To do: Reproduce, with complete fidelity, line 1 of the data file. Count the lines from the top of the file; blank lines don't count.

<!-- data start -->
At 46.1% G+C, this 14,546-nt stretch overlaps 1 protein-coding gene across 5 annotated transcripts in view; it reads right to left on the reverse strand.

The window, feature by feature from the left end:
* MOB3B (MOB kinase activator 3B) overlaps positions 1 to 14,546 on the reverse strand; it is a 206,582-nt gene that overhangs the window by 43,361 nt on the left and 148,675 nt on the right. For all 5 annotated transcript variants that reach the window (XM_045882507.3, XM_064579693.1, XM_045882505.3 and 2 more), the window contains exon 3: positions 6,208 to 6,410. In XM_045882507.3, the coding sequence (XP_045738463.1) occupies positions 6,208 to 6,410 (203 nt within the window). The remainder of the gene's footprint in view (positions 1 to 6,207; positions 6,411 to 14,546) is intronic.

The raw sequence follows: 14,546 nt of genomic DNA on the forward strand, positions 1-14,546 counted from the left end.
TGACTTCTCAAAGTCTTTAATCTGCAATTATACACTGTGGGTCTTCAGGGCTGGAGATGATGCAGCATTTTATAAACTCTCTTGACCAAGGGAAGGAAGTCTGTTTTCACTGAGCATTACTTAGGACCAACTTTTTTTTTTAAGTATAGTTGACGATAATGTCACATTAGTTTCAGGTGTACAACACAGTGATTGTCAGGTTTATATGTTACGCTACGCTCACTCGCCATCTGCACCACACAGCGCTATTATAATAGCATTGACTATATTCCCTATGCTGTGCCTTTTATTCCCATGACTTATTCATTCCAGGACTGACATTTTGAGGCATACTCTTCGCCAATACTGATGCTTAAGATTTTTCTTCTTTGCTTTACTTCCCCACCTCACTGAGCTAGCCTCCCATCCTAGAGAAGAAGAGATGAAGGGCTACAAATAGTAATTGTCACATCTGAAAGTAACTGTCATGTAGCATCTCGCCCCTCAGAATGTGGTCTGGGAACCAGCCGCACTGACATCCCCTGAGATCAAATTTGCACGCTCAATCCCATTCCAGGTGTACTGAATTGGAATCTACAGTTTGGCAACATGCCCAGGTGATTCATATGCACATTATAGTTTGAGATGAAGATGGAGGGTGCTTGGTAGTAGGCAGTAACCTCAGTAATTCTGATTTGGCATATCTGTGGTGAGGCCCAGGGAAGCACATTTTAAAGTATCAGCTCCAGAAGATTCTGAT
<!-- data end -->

At 46.1% G+C, this 14,546-nt stretch overlaps 1 protein-coding gene across 5 annotated transcripts in view; it reads right to left on the reverse strand.